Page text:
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Effects of trial repetition, limb side, intraday and inter-week variation on vertical and craniocaudal ground reaction forces in clinically normal Labrador Retrievers

Journal: Veterinary and Comparative Orthopaedics and Traumatology (VCOT)
ISSN: 0932-0814
DOI: http://dx.doi.org/10.3415/VCOT-11-01-0015
Issue: 2011: Issue 6 2011
Pages: 435-444

Effects of trial repetition, limb side, intraday and inter-week variation on vertical and craniocaudal ground reaction forces in clinically normal Labrador Retrievers

B. Nordquist (1), J. Fischer (1), S. Y. Kim (1), S. M. Stover (2), T. Garcia-Nolen (1), K. Hayashi (3), J. Liu (1), A. S. Kapatkin (3)

(1) University of California, UC Davis Veterinary Medicine Teaching Hospital, Davis, California, USA; (2) University of California, UC Davis School of Veterinary Medicine, Department of Anatomy, Physiology and Cell Biology, Davis, California, USA; (3) University of California, UC Davis School of Veterinary Medicine, Department of Surgical and Radiological Sciences, Davis, California, USA

Keywords

dog, Ground reaction forces, force plate gait analysis

Summary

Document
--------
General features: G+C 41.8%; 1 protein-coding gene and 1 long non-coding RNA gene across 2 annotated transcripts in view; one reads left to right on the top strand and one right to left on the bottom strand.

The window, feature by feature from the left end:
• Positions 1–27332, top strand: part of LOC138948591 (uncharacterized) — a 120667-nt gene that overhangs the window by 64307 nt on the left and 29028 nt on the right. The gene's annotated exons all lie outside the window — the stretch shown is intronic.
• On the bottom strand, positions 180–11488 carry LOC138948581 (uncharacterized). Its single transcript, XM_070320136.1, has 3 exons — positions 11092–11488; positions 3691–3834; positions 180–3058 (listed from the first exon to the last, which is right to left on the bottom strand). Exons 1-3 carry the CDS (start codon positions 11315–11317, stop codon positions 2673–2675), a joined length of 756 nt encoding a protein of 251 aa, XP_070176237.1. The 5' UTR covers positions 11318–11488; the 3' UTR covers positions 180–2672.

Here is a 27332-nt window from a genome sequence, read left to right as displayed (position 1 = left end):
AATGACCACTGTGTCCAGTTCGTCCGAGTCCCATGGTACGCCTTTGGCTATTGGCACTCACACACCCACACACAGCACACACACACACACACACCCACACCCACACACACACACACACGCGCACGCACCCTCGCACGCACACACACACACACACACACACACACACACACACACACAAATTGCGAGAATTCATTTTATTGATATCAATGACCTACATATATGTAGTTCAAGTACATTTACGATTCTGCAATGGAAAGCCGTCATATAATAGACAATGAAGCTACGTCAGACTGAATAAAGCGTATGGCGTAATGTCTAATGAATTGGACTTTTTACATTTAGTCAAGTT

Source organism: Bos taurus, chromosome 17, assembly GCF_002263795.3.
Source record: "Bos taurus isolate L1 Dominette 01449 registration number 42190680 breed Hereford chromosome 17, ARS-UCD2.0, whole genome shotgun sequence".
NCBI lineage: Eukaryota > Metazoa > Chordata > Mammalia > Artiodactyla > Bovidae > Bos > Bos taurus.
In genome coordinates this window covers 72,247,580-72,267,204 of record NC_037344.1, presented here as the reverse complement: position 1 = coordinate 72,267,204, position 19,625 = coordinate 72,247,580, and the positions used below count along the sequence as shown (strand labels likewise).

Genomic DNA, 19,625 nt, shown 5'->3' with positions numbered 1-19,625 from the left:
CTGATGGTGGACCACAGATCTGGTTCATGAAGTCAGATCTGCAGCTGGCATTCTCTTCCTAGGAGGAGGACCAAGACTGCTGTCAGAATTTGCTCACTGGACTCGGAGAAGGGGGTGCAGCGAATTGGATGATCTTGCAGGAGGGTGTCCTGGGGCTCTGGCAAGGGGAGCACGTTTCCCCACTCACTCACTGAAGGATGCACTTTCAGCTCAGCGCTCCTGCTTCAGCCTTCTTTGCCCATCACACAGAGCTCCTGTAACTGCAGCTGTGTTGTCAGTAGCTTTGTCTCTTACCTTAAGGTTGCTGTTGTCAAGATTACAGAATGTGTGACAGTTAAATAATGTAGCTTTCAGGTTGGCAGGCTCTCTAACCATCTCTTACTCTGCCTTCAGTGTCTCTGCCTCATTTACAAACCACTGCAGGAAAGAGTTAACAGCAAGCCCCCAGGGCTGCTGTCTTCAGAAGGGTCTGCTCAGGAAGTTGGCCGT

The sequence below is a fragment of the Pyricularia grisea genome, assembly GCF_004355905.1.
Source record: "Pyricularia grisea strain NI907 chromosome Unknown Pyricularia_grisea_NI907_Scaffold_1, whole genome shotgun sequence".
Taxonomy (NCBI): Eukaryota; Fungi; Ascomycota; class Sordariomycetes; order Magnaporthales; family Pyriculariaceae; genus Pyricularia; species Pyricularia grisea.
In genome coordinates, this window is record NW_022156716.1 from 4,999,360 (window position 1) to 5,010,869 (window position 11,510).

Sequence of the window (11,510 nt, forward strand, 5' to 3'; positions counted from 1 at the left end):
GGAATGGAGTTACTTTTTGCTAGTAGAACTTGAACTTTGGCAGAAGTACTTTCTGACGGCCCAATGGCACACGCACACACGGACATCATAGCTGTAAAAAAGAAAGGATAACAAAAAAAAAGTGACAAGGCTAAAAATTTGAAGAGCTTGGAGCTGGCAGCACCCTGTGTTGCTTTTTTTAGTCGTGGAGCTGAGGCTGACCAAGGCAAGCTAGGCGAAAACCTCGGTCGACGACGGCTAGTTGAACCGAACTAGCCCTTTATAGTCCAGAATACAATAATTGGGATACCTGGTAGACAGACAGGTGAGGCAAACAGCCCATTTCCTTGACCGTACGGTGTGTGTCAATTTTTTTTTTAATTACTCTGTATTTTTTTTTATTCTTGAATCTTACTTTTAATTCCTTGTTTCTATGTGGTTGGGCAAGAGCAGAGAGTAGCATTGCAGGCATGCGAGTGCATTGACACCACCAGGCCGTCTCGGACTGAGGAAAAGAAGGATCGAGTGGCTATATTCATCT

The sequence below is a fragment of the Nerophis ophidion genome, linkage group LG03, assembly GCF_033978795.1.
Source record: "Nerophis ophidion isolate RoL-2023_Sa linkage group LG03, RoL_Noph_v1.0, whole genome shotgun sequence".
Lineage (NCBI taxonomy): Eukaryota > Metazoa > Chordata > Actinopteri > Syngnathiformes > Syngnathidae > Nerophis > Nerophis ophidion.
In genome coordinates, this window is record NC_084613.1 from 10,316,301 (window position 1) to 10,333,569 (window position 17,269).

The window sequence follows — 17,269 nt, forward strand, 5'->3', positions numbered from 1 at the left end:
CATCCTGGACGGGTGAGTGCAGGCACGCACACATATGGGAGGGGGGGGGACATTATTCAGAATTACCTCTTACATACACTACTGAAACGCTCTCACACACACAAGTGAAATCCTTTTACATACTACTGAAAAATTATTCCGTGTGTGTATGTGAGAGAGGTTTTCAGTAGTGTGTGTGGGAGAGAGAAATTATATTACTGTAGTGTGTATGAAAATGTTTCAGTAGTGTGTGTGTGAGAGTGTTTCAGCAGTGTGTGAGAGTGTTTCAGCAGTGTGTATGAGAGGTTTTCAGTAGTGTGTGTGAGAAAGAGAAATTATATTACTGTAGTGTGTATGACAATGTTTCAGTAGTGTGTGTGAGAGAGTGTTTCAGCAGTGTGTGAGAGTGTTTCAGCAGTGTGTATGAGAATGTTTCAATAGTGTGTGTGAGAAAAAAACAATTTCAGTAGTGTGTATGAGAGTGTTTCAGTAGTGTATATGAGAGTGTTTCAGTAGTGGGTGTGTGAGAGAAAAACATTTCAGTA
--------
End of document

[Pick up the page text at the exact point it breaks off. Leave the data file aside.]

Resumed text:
Objectives: To document the contributions of trial repetition, limb side, and intraday and inter-week measurements on variation in vertical and craniocaudal ground reaction force data. Methods: Following habituation, force and time data were collected for all four limbs of seven Labrador Retrievers during sets of five valid trot trials. Each set was performed twice daily (morning and afternoon), every seven days for three consecutive weeks. A repeated measures analysis of variance was used to determine the effects of limb, trial, intraday, and inter-week factors on ground reaction force data for the thoracic and pelvic limbs. Results: Of the four factors evaluated, variation due to trial repetition had the largest magnitude of effect on ground reaction forces. Trial within a set of data had an effect on all craniocaudal, but not vertical, ground reaction force variables studied, for the thoracic limbs. The first of five trials was often different from later trials. Some thoracic limb and pelvic limb variables were different between weeks. A limb side difference was only apparent for pelvic limb vertical ground reaction force data. Only pelvic limb craniocaudal braking variables were different between sets within a day. Discussion and clinical significance: When controlling for speed, handler, gait, weight and dog breed, variation in ground reaction forces mainly arise from trial repetition and inter-week data collection. When using vertical peak force and impulse to evaluate treatment, trial repetition and inter-week data collection should have minimal effect of the data.

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